I’ve had personal experience with people who do not believe that climate change is happening. The usual fallback position depends on who you are talking to, and what their personal reason for disbelieving the overwhelming scientific evidence is, but the one I’ve run into the most is that it’s a global conspiracy by scientists to gain billions of dollars in government funding. Ignoring the fact that there aren’t billions of dollars available in funding for scientific research, not even in Bizarro World Grant Land, believing this line of reasoning doesn’t involve only accusing scientists of a conspiracy; no, it involves the United Nations, every national scientific board in the developed world, the governments of most countries, the militaries of most major nations (including the US and the UK), and the oil and gas companies, who are actively pumping tens of millions of dollars into politicians pockets (not to mention their paid lobbyists) in order to cast a net of misinformation far and wide. As Dyer says in his introduction: even if there is only a 99% chance that climate change is anthropocentric (man-made), it’s still happening. Even the far-right oil-loving Alberta Wild Rose party has now acknowledged that climate change is a fact.
Dyer’s goal in writing this book is to bring the need for massive and rapid change to the table. We’re at a point now where maintaining anything less than a two degree centigrade change by 2050 is unlikely, and if we maintain current emission rates, we’re looking at a six degree increase in average world temperatures by 2100. Dyer points out that average temperature does not mean that everywhere will have an even rise in temperature; no, a six degree increase in average means that inland areas, such as Arizona or northern Texas, will be looking at closer to an eight to ten degree rise, while coastal areas will be commensurately less. The bugaboo that goes hand-in-hand with the temperature rise, is the accompanying rise in ocean levels. Six degrees will equal about two meters of rise by 2100, inundating many of the world’s great coastal cities, such as New York, London, Cairo, and Shanghai. The scariest thing is this: most of the experts Dyer interviews says we are now locked into a solid two degree change, and that this might be enough to kick automatic feedback loops into starting. Of these, the melting of arctic permafrost and the loss of summer ice over the Arctic circle are two of the most frightening. Less ice means less solar radiation bounced back into space, and the melting permafrost releases large amounts of methane, a greenhouse gas twenty times more potent than Carbon Dioxide.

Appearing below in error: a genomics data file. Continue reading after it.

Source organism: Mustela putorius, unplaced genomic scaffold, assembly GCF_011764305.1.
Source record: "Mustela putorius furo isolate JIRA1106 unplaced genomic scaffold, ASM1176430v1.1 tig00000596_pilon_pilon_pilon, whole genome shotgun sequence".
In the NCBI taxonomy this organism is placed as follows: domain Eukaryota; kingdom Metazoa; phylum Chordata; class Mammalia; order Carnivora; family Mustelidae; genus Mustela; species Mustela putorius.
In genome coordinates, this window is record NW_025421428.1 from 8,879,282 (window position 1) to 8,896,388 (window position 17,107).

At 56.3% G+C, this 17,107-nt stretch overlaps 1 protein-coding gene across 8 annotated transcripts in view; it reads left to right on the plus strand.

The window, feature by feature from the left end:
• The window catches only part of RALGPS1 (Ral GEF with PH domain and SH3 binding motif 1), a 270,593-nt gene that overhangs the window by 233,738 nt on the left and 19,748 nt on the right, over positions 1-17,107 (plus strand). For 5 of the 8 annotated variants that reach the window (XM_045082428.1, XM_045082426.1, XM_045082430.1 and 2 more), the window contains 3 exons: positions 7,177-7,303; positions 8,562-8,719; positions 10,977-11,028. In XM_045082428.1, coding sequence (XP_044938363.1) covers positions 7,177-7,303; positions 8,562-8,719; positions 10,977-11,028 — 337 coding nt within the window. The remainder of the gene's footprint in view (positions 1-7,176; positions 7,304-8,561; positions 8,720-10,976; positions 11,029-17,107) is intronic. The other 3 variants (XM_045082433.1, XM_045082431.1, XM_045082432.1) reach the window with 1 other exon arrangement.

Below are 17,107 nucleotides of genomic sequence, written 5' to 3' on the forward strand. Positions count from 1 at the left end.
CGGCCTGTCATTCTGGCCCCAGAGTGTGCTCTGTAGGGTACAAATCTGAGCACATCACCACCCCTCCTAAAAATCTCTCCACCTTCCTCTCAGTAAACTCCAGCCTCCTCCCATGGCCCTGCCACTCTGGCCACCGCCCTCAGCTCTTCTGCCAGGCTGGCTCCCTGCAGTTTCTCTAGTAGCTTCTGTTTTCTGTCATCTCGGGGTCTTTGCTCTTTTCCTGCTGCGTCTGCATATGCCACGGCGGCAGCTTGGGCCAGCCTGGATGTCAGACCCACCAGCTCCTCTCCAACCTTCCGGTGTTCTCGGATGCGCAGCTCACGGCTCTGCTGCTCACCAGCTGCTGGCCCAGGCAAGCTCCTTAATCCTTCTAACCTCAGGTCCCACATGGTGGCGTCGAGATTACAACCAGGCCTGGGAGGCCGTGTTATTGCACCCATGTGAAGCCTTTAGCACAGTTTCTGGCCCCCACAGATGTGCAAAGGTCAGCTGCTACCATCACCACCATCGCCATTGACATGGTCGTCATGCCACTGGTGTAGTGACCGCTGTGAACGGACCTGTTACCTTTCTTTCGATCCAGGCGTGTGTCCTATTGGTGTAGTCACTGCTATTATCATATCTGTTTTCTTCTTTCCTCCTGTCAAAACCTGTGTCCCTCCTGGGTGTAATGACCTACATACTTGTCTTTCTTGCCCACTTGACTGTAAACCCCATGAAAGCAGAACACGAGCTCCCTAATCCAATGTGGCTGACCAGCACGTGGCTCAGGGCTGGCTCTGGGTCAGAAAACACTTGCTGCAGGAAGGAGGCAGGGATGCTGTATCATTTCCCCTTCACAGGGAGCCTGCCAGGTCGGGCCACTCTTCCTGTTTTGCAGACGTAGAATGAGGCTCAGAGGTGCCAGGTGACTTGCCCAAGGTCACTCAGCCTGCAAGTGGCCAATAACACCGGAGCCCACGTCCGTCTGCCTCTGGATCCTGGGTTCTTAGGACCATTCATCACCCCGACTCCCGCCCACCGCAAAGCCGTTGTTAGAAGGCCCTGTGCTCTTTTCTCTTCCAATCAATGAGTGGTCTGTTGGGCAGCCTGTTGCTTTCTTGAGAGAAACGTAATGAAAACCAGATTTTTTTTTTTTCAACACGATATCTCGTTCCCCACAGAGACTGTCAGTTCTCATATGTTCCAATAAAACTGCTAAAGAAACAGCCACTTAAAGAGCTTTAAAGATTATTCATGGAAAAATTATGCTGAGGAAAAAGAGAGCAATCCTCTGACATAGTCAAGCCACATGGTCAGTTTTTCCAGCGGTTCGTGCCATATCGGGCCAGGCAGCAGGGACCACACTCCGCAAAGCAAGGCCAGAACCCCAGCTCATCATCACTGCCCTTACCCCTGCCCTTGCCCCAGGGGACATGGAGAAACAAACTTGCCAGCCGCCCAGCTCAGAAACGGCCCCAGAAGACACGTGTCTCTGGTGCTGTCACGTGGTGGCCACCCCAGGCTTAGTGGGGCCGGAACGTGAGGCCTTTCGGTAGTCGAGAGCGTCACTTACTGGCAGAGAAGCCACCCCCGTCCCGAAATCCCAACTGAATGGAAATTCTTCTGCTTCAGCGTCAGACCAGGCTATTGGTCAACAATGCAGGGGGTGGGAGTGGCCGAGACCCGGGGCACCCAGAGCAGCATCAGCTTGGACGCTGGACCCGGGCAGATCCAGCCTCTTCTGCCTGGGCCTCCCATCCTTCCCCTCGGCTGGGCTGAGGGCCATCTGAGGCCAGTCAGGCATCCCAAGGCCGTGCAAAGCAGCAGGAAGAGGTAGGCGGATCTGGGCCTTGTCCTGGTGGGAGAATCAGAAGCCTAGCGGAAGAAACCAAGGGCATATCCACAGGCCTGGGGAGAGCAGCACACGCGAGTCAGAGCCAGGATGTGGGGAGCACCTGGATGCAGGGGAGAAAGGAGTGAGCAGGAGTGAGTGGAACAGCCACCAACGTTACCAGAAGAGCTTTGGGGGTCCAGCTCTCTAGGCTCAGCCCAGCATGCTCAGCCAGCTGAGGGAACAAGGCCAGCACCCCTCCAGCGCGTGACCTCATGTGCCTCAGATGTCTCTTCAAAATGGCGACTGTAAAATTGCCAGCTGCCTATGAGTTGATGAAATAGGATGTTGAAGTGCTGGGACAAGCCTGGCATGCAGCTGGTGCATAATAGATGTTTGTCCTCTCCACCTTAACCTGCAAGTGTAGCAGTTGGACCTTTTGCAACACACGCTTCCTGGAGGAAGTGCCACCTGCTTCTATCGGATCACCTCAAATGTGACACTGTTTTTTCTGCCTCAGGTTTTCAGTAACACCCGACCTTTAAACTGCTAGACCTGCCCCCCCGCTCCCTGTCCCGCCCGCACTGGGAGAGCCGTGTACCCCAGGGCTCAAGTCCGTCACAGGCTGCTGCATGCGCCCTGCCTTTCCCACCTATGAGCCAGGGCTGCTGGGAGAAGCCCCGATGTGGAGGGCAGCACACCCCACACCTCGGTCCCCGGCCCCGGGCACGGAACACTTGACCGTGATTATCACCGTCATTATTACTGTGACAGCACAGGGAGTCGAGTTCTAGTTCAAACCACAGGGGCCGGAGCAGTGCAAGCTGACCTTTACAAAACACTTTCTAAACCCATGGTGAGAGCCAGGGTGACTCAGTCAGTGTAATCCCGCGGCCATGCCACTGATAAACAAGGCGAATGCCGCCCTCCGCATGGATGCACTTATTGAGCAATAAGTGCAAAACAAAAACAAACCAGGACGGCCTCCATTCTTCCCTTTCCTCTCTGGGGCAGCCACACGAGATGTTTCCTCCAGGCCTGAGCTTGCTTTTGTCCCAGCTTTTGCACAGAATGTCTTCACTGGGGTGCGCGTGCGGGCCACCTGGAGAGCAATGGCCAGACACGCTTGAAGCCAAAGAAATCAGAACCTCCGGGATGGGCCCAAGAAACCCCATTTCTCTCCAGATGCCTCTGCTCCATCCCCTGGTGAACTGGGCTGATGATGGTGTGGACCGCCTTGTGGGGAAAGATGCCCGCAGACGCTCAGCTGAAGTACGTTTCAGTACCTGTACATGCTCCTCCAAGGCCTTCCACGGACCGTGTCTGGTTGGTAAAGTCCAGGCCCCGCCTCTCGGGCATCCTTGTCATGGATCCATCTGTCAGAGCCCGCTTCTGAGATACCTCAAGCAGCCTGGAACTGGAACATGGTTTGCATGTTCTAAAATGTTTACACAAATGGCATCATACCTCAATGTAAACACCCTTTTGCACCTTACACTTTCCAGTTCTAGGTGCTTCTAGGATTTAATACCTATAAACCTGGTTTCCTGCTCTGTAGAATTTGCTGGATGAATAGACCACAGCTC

The book is very readable, although I do admit to a certain weakness for alternate histories, past or present. Will the world turn out as Dyer predicts? Who’s to say? The effects of climate change are already present, and measurable (the European heat wave of 2003, Hurricane Katrina, Hurricane Sandy). According to Dyer, the greatest threat to humanity will be in how we ourselves react to this growing crisis. Let’s hope we can be more mature as a species in cleaning up this mess, than we were in creating it in the first place.
Steve’s Grade: B
While quite readable, Dyer’s book becomes somewhat pedantic at times, reading as a combination Science Fiction text and an examination of global military planning.